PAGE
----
Self-learning machines that drive cars, compose symphonies, create paintings or beat people at chess. Artificial intelligence (AI) certainly offers some exciting possibilities.

Who knows what is feasible in the future. Will machines be able to cure cancer or dementia sooner than people can? And should we really be so pleased about that? After all, in science fiction films, things often go badly wrong and the machines turn out to be a force for evil. Take, for example, Skynet in Terminator, HAL in 2001: Space Odyssey or Mother in Alien.

Skynet

Or is this an overly-exaggerated fear? Plenty of scientists have been struggling with this for years now. This also holds true for the German Max-Planck institute which, together with a group of international researchers, has been investigating the possibility of monitoring superintelligent machines with the help of algorithms. Their findings are negative.

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    “A superintelligent machine that controls the world sounds bit like science fiction. But there are already machines that perform certain key tasks all by themselves. And moreover, without the people who originally programmed them fully understanding how they manage to do that. That’s why it was an important question for us whether at some point this could become uncontrollable and dangerous for humankind,” says Manuel Cebrian, one of the authors of the study published in the Journal of Artificial Intelligence Research.

    Two control options

    Researchers around the world have come up with two ideas on how to maintain control over AI:

    For one thing, you could limit the intelligent machine by cutting it off from specific resources. Such as the Internet and other technical devices, whereby contact with the outside world is rendered impossible. The main drawback of this is that AI would then be unable to solve a lot of problems due to a lack of data.

    A second option is that from the outset, the AI is instructed that it must only pursue objectives that are in the interests of humankind, for example by programming ethical rules into it. Such as the Three Laws for Robotics stemming from the work of the Russian SF writer Isaac Asimov (I Robot, among others).

    What were these again?
    1. A robot may not injure a human being or, through inaction, allow a human being to come to harm.
    2. A robot must obey the orders given it by human beings except where such orders would conflict with the First Law.
    3. A robot must protect its own existence as long as such protection does not conflict with the First or Second Law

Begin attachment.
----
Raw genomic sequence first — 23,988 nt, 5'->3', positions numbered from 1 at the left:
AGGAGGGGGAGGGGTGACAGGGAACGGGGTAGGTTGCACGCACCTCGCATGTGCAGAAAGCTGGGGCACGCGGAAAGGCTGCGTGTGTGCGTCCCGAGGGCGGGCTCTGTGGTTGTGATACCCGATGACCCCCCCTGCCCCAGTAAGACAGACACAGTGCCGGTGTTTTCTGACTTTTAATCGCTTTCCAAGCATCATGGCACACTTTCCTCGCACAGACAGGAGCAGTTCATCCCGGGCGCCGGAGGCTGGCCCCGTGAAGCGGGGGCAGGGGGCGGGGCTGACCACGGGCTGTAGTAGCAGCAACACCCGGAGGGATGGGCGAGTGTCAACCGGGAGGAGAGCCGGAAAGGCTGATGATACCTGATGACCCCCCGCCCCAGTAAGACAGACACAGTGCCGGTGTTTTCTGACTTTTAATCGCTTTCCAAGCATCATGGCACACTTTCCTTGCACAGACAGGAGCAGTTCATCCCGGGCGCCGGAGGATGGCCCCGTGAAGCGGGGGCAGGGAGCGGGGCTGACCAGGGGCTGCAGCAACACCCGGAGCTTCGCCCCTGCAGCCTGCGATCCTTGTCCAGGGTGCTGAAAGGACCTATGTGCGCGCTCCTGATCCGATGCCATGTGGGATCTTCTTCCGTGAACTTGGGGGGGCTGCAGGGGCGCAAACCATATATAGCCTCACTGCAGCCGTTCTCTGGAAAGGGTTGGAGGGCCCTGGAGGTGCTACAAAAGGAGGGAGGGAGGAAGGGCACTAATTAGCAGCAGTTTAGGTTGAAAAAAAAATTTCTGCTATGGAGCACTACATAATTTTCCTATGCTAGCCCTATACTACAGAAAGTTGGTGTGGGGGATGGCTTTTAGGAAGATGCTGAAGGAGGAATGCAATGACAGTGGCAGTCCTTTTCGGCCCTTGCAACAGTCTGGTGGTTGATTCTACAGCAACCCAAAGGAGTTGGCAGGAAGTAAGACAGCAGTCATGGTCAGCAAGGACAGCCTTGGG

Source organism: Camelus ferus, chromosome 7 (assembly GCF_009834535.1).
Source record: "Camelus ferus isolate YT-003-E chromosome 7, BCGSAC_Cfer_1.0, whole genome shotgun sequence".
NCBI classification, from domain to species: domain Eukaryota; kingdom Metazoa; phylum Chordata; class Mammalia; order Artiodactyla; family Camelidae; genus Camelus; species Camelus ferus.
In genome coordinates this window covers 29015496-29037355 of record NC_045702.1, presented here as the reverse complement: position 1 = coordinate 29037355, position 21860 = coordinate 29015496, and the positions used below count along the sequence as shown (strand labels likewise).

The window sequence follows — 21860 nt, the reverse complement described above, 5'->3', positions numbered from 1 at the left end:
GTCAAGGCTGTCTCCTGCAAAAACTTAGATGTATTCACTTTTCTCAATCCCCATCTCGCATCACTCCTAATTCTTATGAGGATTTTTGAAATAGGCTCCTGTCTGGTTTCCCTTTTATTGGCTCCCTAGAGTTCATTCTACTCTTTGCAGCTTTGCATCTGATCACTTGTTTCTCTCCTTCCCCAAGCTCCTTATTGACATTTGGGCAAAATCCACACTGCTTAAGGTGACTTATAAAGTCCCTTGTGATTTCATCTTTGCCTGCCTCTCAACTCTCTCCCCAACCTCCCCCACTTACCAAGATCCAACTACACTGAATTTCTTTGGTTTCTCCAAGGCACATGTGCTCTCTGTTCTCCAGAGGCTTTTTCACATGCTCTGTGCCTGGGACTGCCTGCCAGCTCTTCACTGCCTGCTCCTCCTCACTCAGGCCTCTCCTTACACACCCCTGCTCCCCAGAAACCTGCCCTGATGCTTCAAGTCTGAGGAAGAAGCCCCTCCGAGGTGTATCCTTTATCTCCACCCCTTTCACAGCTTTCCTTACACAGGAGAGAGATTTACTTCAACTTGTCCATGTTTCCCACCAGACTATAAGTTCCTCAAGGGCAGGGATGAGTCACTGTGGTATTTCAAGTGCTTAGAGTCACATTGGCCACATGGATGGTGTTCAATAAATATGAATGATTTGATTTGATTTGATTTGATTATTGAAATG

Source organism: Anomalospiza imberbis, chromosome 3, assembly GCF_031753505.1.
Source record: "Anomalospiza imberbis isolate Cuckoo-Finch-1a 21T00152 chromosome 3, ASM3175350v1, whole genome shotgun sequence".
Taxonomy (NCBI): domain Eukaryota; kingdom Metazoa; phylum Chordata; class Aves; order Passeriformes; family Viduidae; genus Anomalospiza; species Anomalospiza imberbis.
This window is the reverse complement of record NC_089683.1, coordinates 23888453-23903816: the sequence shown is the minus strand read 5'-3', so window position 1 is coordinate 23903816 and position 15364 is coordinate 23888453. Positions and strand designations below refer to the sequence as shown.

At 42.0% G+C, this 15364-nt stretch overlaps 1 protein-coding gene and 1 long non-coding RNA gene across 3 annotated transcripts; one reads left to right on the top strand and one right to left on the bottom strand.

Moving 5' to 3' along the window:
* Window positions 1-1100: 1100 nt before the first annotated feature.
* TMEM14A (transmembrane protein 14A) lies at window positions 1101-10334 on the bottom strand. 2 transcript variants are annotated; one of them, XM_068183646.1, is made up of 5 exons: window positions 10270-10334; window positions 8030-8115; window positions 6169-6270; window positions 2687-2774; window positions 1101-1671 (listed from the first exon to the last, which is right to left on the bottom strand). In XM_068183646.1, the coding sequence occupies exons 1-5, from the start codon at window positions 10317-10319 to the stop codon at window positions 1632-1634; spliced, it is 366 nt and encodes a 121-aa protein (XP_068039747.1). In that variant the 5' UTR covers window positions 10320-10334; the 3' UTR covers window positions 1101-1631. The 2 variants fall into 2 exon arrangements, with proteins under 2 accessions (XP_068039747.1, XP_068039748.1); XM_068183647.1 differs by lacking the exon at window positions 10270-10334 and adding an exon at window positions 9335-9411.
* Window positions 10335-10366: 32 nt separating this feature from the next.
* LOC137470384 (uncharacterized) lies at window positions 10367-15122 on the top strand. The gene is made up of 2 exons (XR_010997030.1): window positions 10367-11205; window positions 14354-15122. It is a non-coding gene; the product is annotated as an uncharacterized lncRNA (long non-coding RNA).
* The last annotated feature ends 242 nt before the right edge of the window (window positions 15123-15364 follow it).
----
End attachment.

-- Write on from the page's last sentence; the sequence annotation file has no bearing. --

‘It calculates the fastest way to “minimise misery,” which is the extinction of humankind.’
    Programming of super-intelligent computers and the consequences. Image: Max-Planck instituut

    Laws do not work

    But according to the researchers, these kinds of laws do not offer enough safeguards for controlling AI. In their study, they designed a theoretical algorithm designed to ensure that superintelligent AI does not harm humankind under any circumstances. This algorithm first simulates the behaviour of the AI and switches the machine off as soon as it becomes risky.

    “Based on our calculations, it is not possible to program an algorithm that could determine whether or not an AI might harm the world. What’s more, we may not even be able to tell whether a machine is superintelligent. Because according to our current knowledge, it is also impossible to calculate whether a machine has an intelligence that is superior to that of human beings.”

    However, further analysis has revealed that such an algorithm cannot be programmed based on the current state of computer science. The researchers concluded that:

    “In other words, further research is needed, and in any event, never blindly trust machines.”

    You can read other articles about artificial intelligence in our dossier.

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    About the author

    Author profile picture Maurits Kuypers graduated as a macroeconomist from the University of Amsterdam, specialising in international work. He has been active as a journalist since 1997, first for 10 years on the editorial staff of Het Financieele Dagblad in Amsterdam, then as a freelance correspondent in Berlin and Central Europe. When it comes to technological innovations, he always has an eye for the financial feasibility of a project.